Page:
In the meantime, here are some more thoughts on why the turnout is looking so weak.
1. Nothing has changed
· Voluntary local body elections generally have a low turnout. This is true in most countries where local government is seen to be weak relative to central government. Compulsory voting might help, but what do the results mean if people remain disengaged?
· In New Zealand Sir Brian Elwood, architect of the 1989 local government reforms, tackled this problem by emphasising the importance of the opportunity to vote, whether or not it is exercised. Certainly relative to non-democracies this makes sense. But the world has moved on since then, looking at ways of giving citizens a voice and promoting active local democracy. In the meantime, local government in New Zealand remains a bit of a yawn – or maybe a mystery -- for many people.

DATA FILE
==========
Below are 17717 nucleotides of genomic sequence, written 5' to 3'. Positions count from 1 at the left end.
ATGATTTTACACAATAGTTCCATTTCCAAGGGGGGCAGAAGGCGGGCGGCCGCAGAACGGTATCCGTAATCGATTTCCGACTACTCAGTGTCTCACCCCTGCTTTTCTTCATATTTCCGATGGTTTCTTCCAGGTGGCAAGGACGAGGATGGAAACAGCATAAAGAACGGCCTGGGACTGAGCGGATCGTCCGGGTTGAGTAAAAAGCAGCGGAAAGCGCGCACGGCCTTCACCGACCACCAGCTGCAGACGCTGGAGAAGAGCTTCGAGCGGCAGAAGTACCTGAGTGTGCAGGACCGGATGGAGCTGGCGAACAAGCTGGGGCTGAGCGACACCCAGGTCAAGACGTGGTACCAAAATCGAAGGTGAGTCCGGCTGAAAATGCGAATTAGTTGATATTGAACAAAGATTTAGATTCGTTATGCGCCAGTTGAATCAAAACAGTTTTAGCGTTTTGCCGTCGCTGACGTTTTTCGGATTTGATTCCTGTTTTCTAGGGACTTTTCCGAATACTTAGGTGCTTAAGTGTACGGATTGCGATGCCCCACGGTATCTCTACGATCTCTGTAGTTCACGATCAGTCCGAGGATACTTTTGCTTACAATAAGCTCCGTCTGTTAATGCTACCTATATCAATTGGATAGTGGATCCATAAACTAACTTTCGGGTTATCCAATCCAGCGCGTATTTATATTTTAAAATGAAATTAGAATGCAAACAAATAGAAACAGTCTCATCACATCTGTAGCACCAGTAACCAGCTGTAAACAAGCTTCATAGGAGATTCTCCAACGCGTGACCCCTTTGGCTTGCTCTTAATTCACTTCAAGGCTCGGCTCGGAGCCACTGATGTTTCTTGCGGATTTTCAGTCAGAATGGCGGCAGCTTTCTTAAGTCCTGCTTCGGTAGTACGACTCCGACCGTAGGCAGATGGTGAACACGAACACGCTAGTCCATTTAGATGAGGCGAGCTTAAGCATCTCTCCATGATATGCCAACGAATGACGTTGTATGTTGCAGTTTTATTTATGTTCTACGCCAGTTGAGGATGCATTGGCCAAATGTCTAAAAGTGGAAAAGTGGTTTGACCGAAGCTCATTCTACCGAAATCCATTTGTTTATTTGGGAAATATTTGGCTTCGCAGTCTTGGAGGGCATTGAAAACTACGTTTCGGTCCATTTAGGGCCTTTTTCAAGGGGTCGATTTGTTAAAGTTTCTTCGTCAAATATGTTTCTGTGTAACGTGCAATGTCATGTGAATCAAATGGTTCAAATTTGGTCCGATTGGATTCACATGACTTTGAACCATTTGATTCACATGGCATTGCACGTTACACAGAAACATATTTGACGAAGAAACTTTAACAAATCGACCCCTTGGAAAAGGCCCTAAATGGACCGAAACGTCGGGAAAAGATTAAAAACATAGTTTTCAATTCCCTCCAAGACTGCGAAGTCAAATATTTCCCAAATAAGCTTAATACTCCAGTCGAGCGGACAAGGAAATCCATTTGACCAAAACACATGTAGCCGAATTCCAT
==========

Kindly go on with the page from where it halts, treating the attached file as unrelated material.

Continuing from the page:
2. Bigger is not necessarily better
· A quick review of 2007 local body elections statistics confirms that larger councils tend to have lower turnouts. For example, the Auckland figure cited by the Herald, 37% turnout, compares with a 49% average nationally in 2007. The sense of disempowerment seems to grow as the numbers get bigger and representation (electors per councillor) reduces.